Review your Social Security earnings record Review the earnings posted to your record on your Social Security Statement. To get your online Statement, log into your personal mySocial Security account and check your account. If you see any inconsistencies, contact the Social Security Administration. We consider identity theft one of our major challenges so we have joined in government-wide efforts to prevent Social Security number misuse.If you want to report identity theft, where someone used your personal information, including your Social Security number, to get a loan or job, file a tax return, or conduct other business, please visit the Federal Trade Commissions Identity Theft page. This guides you through each step of the recovery process. Its a one-stop resource managed by the Federal Trade Commission, the nations consumer protection agency.Contact the Internal Revenue Service for issues involving taxesIf you believe someone is using your Social Security number to work, get your tax refund, or other abuses involving taxes, contact the IRS online or call 1-800-908-4490. Order a free credit reportYou can order free credit reports annually from the three major credit bureaus .Make a single request for all three credit bureau reports:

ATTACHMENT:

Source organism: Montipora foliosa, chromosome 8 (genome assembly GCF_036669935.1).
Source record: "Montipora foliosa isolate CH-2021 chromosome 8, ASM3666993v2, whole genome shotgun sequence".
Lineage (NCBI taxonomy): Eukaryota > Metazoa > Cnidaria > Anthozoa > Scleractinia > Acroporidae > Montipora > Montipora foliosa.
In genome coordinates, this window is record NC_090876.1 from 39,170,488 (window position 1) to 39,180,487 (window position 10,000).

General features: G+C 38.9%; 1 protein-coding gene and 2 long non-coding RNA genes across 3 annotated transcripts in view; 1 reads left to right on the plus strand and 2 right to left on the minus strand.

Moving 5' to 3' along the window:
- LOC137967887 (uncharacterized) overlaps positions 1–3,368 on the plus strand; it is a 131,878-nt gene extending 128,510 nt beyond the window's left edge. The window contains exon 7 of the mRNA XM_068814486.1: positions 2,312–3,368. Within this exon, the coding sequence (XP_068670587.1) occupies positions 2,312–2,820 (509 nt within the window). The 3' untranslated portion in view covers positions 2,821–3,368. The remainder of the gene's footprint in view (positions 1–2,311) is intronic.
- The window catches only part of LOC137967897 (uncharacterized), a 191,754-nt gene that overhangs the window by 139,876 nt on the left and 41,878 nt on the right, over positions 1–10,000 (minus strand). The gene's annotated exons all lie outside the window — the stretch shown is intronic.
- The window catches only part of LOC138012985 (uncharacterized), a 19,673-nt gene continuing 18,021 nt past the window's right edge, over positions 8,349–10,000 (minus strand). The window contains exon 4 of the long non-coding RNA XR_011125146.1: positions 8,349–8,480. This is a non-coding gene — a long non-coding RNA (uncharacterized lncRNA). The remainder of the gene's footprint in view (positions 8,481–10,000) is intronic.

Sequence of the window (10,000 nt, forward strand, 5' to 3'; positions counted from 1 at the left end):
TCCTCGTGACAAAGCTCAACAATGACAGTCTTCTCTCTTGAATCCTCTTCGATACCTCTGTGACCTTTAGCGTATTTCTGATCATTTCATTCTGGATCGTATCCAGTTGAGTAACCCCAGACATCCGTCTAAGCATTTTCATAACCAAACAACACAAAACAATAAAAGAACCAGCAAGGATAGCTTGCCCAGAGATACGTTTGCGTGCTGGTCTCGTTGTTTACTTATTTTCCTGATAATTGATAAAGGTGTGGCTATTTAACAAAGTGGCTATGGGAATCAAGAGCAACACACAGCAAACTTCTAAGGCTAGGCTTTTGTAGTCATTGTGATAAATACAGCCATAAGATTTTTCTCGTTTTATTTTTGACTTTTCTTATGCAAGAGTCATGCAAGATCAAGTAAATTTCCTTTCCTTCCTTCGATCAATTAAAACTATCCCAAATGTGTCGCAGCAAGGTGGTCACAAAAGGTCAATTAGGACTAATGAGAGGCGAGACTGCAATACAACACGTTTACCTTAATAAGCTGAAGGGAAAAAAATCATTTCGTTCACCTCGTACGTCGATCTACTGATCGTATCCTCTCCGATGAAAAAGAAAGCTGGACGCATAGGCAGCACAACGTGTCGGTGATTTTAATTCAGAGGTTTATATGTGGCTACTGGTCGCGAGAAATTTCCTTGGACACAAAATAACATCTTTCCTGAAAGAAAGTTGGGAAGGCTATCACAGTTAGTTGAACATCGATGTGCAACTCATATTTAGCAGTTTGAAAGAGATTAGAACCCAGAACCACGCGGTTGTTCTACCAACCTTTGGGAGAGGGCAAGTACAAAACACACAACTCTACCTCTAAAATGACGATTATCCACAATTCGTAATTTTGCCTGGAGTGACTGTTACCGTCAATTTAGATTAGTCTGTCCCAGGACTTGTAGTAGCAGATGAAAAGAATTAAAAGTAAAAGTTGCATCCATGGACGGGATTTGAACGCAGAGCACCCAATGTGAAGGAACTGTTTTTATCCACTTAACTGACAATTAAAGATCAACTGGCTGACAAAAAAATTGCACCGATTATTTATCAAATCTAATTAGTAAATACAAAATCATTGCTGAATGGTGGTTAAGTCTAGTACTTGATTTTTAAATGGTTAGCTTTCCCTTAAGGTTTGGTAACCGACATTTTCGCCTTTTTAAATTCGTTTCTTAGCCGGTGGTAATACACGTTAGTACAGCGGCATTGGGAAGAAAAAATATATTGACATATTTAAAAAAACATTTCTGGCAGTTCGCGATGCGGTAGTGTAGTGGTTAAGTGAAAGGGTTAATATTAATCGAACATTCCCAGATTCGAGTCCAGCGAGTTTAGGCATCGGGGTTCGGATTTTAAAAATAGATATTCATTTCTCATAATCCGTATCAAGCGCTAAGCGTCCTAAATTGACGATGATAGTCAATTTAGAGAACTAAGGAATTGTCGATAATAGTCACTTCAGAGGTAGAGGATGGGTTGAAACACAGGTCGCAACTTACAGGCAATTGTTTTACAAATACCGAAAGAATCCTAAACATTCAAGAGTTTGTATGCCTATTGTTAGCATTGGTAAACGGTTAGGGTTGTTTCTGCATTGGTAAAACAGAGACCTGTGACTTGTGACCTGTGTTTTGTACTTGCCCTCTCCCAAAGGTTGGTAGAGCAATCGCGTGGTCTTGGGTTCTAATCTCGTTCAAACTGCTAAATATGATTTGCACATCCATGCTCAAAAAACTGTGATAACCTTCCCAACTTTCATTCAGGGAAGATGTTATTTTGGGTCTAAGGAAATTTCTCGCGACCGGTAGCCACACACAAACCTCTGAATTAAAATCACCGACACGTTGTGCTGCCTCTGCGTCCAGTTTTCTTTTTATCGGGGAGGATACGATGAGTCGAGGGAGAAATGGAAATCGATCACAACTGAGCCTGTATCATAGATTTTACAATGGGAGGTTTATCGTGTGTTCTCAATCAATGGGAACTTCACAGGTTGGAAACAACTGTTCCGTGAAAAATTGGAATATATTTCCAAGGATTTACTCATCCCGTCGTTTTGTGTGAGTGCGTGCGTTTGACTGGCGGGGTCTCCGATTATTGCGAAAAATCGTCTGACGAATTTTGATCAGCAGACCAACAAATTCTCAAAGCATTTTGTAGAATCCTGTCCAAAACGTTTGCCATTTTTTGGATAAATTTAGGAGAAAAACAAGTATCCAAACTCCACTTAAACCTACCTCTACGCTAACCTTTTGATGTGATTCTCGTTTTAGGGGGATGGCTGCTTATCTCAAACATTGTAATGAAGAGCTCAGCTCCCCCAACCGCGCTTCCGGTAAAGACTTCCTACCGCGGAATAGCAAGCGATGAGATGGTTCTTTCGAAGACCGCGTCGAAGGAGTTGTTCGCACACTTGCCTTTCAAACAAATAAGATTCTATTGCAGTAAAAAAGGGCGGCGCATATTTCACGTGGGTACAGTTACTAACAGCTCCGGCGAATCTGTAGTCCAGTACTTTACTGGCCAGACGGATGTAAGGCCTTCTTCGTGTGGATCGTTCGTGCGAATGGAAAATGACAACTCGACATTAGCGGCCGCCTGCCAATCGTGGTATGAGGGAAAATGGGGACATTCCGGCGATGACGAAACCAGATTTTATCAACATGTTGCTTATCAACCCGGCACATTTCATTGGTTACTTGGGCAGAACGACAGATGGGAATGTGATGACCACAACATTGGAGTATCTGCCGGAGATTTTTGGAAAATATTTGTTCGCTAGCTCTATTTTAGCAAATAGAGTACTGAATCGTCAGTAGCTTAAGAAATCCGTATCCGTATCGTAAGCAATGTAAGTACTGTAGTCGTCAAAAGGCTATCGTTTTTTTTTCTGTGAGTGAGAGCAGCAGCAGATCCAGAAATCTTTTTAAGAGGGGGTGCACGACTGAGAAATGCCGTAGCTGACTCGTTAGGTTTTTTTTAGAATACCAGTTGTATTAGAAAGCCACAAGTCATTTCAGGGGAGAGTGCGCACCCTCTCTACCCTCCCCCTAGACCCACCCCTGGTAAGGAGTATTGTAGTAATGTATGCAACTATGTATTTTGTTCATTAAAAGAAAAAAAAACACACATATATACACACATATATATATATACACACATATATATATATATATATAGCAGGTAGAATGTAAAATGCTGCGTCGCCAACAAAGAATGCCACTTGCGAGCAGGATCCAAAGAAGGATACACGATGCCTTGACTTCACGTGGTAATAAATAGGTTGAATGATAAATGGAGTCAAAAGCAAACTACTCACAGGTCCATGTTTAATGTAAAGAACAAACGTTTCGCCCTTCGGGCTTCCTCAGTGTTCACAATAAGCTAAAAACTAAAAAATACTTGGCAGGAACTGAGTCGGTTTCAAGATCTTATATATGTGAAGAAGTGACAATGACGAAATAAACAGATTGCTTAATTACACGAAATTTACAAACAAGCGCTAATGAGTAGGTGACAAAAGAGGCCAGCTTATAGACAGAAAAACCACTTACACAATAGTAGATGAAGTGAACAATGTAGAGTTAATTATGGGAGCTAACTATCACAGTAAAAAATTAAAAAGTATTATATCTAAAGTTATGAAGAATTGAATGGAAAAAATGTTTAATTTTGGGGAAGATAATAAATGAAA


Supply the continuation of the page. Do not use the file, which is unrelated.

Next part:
What To Do If Your Social Security Number Was Found On The Dark Web
Many members of the UC Berkeley community have recently received alerts from Experian that their Social Security numbers were found on the dark web, a part of the web that does not show up in online searches.
This occurred following news from the University of California about a cyberattack impacting the UC and hundreds of other organizations.
Individuals who have not yet signed up for the free credit and identity monitoring, and consequently who may not be aware of potential exposure of their information, shouldnow, said Jenn Stringer, Berkeleys associate vice chancellor for IT and chief information officer. For help with enrolling, call 617-1923 and reference engagement number DB26512.